The architect-led Brunswick apartment development Nightingale is facing a new objection from the owner of the neighbouring property, Chaucer Enterprises.
Last year, Chaucer Enterprises successfully challenged the planning approval given to Nightingale by Moreland City Council in the Victorian Civil and Administrative Tribunal (VCAT), on grounds it did not provide adequate car parking. VCAT ruled in favour of Chaucer and revoked Nightingale’s planning permit, which led to its proponents, including the building’s architect, Breathe Architecture, submitting a new planning application with car parking.
Nightingale’s new application, submitted in October 2015, includes three car park spaces on the ground floor.
According to the traffic report submitted in the new planning application, a total of three car spaces would adequately meet the car parking demand of the proposed development, based on surveys of car ownership and car use levels of residents of the Commons, a predecessor of the Nightingale located across the street.
This has attracted a new objection from Chaucer Enterprises. ArchitectureAU obtained the letter of objection, prepared by Planning and Property Partners on behalf of Chaucer. It states that Chaucer is objecting, again, due to the “failure of the proposal to provide an appropriate provision of car parking spaces.”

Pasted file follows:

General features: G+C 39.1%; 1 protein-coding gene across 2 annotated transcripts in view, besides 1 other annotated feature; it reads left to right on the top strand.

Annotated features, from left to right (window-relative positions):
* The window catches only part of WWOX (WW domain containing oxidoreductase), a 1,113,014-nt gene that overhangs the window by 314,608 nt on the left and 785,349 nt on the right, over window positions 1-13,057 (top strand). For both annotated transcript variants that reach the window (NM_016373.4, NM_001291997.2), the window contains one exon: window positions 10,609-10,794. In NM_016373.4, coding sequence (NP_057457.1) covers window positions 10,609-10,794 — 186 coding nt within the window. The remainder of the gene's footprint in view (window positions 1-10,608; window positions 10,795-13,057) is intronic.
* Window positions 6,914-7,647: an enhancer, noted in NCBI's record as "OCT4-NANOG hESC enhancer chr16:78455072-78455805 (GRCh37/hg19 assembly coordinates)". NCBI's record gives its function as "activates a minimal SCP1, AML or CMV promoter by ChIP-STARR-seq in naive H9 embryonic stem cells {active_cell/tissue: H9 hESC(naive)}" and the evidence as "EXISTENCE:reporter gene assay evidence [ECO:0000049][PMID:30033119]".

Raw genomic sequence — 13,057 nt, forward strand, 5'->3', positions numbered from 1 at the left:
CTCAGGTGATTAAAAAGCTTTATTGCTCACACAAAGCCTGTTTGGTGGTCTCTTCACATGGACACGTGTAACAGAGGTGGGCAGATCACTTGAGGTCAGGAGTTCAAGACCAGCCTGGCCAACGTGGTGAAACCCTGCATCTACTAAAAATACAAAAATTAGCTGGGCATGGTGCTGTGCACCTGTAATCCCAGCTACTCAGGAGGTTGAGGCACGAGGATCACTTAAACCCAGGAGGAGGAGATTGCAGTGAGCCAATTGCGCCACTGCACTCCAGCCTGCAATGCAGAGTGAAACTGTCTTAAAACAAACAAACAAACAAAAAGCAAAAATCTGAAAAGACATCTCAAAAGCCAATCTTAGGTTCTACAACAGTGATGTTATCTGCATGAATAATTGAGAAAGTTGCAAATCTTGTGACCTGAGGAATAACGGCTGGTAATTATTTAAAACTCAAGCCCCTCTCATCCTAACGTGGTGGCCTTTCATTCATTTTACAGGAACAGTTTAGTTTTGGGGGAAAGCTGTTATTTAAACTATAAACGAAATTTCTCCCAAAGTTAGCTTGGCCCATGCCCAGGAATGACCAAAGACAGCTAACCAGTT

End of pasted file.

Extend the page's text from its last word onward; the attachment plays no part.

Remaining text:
Since the Nightingale ruling, there have been two cases where VCAT granted a car parking waiver: the first in the City of Stonnington, where two tribunal members agreed “a car parking reduction to zero is acceptable;” the second is in the City of Moreland, the same municipality as the Nightingale, where a car parking waiver was granted in exchange for an increase in bicycle parking spaces (from 14 to 20) and a reduction in motorcycle parking spaces (from seven to five).
Nightingale was unanimously approved by Moreland City Council in March 2015. The council received 177 letters of support and three objections. The new planning application began its two-week advertising period on 17 January 2016.
Following VCAT’s overturning of the original permit, Moreland councillors called on the Victorian planning minister Richard Wynne to review the car parking regulations and address “the major flaw [in existing planning laws] for progressive and sustainable design in Victoria,” Councillor Meghan Hopper told the Herald Sun. “If people choose to go without a vehicle and to contribute to a more environmentally conscious world, they [should] not be forced by outdated policy to have a carpark.”